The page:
Helping Teenagers Think Outside Themselves

Posted on by Heidi Brunsting

By Richard Parker, youth minister and author

This experience hit me right between the eyes. What was, up to that point, a normal, Wednesday, youth group Bible study, turned into something very significant.


As we wrapped up the Bible study, I asked one of our teenagers to close our group time in prayer. The student finished, we mingled a bit, and then we all dispersed, as usual. It wasn't until we were on our way home that my wife pointed out what made the gathering so remarkable: “That is the first time I ever remember that happening.”

"What," I asked.

"The prayer. He prayed for the two of us. That's the first time I remember hearing that."                               

As I thought about it, she was exactly right. Now, I've been doing youth ministry for over 30 years. It's likely that is has happened and I just can't remember it. But that's the thing: Driving home in the car, I could not recall the last time I heard a student pray for me. Especially for my wife and me.

This got me thinking: Have we somehow missed it in our ministry to students? Maybe we have.

Many of us spend so much time focusing on meeting our teenagers' needs -- making sure they have a great camp experience, providing them with space to meet, etc. -- that perhaps we are failing to teach that part of being a disciple means to spend more time considering the needs of others. In John 3:30 it was John who said that he (Jesus) must increase and we must decrease. Are we really teaching this to our students?

I started thinking about what I might do to affect change in this area of my ministry. These are my thoughts. I'd be curious to hear yours.

  • First, I'm going to pray for my students, as usual. But I'm going to encourage them to pray for others, including me.
  • Second, I'm going to try and help my students be grateful for things like the church providing opportunities to go on trips, for cool equipment, and for things we do for them during the year. Many of our students have never been encouraged to say thank you for some of these type things. It's easy to take these things, and the sacrifices of adults who serve them, for granted.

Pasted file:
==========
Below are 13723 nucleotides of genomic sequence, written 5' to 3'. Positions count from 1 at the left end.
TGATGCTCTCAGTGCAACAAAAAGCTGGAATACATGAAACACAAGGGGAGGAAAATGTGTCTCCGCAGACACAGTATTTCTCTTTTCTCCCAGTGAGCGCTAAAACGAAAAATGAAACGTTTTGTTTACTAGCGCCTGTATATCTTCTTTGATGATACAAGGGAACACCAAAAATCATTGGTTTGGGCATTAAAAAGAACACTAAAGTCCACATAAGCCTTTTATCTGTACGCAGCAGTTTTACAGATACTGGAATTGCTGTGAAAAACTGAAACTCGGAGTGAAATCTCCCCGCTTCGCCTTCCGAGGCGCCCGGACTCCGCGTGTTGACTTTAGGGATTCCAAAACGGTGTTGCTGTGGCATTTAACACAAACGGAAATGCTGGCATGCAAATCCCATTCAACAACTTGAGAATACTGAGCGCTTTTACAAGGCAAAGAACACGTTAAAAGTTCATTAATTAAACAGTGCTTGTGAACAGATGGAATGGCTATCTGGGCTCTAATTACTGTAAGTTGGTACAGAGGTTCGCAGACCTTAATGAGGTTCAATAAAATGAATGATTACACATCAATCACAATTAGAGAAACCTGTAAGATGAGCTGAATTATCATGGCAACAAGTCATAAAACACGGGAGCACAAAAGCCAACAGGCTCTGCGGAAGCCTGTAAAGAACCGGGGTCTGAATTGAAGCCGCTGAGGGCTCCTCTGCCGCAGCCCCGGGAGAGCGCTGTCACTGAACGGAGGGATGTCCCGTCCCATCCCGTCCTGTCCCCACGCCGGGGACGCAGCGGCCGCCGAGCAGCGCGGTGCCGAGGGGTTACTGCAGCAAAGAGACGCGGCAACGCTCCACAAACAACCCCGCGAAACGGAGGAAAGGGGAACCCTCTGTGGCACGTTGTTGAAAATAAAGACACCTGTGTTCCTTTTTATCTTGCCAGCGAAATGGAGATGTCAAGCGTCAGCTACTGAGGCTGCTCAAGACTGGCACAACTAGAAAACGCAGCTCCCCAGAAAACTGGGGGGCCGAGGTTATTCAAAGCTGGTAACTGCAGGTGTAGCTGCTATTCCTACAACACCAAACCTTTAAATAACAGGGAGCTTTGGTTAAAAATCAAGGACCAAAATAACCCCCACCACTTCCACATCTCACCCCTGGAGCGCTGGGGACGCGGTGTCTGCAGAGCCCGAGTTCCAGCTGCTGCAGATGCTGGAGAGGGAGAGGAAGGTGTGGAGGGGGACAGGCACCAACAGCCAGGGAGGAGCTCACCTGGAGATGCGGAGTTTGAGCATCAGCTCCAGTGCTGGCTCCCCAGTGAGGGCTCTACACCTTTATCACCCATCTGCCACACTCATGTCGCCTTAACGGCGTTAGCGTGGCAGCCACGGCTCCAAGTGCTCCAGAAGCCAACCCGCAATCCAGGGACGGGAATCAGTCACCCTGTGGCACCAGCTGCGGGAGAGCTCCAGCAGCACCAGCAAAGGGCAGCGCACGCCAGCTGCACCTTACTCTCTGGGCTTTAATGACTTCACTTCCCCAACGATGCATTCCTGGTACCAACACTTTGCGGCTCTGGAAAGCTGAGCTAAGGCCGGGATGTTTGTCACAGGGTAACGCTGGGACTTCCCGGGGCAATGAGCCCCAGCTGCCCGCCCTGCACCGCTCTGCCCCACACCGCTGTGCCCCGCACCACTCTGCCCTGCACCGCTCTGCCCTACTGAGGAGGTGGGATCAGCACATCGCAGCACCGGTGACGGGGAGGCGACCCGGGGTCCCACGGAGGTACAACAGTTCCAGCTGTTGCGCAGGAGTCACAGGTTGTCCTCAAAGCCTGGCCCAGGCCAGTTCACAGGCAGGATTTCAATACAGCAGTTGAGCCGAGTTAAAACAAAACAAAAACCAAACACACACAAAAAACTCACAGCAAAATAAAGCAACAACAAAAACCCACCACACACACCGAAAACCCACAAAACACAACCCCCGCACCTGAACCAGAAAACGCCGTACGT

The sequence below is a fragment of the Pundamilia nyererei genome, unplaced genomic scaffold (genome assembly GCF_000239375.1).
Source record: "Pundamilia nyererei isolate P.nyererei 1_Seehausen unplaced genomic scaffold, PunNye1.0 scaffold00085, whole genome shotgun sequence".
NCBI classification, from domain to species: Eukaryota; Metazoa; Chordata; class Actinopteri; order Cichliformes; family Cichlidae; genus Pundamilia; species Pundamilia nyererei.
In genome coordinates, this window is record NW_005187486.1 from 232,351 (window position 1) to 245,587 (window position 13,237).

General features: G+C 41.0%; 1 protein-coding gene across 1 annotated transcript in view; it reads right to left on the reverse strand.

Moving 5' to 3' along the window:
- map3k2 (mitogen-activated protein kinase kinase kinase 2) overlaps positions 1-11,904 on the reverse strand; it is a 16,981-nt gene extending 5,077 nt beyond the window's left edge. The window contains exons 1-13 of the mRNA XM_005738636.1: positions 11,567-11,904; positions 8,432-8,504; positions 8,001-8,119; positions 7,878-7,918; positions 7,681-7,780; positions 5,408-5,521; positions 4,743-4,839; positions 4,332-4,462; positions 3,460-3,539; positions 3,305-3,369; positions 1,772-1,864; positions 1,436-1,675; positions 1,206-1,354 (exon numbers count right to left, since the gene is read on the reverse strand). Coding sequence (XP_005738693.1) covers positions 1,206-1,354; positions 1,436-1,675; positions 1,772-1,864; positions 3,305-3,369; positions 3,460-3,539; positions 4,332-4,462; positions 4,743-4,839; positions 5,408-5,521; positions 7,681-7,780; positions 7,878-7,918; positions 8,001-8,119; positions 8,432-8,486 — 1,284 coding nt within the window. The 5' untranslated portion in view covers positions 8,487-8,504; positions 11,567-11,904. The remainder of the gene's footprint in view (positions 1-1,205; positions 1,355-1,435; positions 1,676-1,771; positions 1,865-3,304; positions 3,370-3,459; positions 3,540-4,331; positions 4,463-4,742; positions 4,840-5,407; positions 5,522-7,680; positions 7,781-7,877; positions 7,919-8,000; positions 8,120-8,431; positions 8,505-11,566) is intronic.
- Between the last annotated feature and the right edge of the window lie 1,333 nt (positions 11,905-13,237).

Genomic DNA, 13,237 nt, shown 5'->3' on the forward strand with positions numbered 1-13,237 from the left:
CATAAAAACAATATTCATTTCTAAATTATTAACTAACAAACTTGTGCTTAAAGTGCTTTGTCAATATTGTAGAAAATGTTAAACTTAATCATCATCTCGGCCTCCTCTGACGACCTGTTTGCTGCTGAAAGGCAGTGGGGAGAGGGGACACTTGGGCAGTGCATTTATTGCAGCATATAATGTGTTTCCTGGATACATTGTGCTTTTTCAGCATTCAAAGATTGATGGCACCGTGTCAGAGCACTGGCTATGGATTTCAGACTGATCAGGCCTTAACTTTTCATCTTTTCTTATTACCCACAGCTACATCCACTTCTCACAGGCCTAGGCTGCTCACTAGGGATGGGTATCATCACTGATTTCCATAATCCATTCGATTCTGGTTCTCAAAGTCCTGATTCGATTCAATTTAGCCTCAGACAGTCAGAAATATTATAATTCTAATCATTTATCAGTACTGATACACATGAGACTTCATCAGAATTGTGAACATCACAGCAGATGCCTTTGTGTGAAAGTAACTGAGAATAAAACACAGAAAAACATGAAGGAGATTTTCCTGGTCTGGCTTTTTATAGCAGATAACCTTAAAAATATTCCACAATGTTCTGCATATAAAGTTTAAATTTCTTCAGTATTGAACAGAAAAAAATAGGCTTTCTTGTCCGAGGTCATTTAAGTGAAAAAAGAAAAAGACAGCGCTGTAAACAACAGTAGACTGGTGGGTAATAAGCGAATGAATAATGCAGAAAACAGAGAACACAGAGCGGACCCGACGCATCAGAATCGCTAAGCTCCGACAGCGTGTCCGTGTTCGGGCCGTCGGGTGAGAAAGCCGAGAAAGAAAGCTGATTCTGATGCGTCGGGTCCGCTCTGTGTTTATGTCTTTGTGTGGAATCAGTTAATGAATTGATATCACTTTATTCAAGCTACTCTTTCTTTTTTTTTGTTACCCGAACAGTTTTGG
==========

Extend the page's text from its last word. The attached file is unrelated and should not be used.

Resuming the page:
• Lastly, I think I may be guilty of making things too easy for my students. I am going to leave some planning and implementation of our youth program open for them to do. I know the danger for some people trying this approach would be that your church may say this type of thing is YOUR job. But I think students will learn to think outside of themselves, and appreciate what they have, as they have opportunities to experience the hard part of supporting a ministry.

Our goal should always be to share the Gospel and teach students to be disciples. To be a disciple means Jesus must increase as our self decreases. As long as we make student ministry all catering to our students every need, it's going to be difficult for them to learn the value of being thankful, or how to focus on the needs of others.

I'm reminded that we need to be about the calling of making disciples, not Christian consumers.

This article originally appeared on and is being republished by permission.

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